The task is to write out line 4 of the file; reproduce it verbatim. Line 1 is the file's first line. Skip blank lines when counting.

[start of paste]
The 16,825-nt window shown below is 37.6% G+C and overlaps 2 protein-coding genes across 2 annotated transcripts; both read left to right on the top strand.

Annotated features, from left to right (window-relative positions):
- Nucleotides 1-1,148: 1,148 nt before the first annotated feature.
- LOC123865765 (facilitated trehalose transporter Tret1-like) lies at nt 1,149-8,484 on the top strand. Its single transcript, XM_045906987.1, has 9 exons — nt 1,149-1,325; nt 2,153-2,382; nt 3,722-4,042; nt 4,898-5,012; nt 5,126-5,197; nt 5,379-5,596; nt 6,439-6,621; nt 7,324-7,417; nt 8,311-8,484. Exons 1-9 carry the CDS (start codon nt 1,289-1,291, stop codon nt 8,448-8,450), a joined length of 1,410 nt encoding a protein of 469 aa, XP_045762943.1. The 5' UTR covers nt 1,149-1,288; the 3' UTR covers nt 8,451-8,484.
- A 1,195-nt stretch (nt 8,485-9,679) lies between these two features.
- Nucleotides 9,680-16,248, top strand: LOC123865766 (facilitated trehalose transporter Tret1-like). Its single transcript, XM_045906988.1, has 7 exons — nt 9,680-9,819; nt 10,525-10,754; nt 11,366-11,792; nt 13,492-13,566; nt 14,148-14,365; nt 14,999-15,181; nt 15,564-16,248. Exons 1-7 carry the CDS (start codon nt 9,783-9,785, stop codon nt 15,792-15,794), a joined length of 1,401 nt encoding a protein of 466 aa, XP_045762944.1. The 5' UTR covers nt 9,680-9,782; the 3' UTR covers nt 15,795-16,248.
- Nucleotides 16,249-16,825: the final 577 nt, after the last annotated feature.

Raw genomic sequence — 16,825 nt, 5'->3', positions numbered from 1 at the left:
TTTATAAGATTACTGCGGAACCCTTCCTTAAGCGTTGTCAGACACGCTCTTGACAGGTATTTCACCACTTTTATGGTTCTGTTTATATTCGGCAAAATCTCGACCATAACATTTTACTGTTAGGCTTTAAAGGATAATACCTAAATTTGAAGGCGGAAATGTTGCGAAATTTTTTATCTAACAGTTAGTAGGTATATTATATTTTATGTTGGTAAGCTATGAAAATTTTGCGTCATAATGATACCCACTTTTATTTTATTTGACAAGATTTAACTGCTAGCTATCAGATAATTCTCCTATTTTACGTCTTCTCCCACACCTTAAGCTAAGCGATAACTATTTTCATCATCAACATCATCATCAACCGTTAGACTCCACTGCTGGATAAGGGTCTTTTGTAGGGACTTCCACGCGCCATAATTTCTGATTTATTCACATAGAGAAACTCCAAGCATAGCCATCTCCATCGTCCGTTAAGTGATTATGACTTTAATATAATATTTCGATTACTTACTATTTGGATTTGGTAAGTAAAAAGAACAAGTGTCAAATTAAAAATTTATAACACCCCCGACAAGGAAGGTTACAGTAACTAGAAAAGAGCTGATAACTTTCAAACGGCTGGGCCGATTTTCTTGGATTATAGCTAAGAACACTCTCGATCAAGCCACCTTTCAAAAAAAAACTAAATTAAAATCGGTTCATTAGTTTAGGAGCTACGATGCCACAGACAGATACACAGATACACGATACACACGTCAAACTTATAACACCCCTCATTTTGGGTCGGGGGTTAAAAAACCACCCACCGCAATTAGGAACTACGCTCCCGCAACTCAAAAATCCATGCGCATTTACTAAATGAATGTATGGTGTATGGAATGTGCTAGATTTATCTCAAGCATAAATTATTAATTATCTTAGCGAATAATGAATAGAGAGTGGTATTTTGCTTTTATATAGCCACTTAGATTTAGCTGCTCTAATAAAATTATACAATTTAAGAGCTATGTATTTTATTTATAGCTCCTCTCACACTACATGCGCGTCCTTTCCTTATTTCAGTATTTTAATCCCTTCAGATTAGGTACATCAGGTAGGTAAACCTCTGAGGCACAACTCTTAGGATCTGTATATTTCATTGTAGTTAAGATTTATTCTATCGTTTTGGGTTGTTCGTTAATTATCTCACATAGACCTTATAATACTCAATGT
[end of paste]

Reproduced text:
- LOC123865765 (facilitated trehalose transporter Tret1-like) lies at nt 1,149-8,484 on the top strand. Its single transcript, XM_045906987.1, has 9 exons — nt 1,149-1,325; nt 2,153-2,382; nt 3,722-4,042; nt 4,898-5,012; nt 5,126-5,197; nt 5,379-5,596; nt 6,439-6,621; nt 7,324-7,417; nt 8,311-8,484. Exons 1-9 carry the CDS (start codon nt 1,289-1,291, stop codon nt 8,448-8,450), a joined length of 1,410 nt encoding a protein of 469 aa, XP_045762943.1. The 5' UTR covers nt 1,149-1,288; the 3' UTR covers nt 8,451-8,484.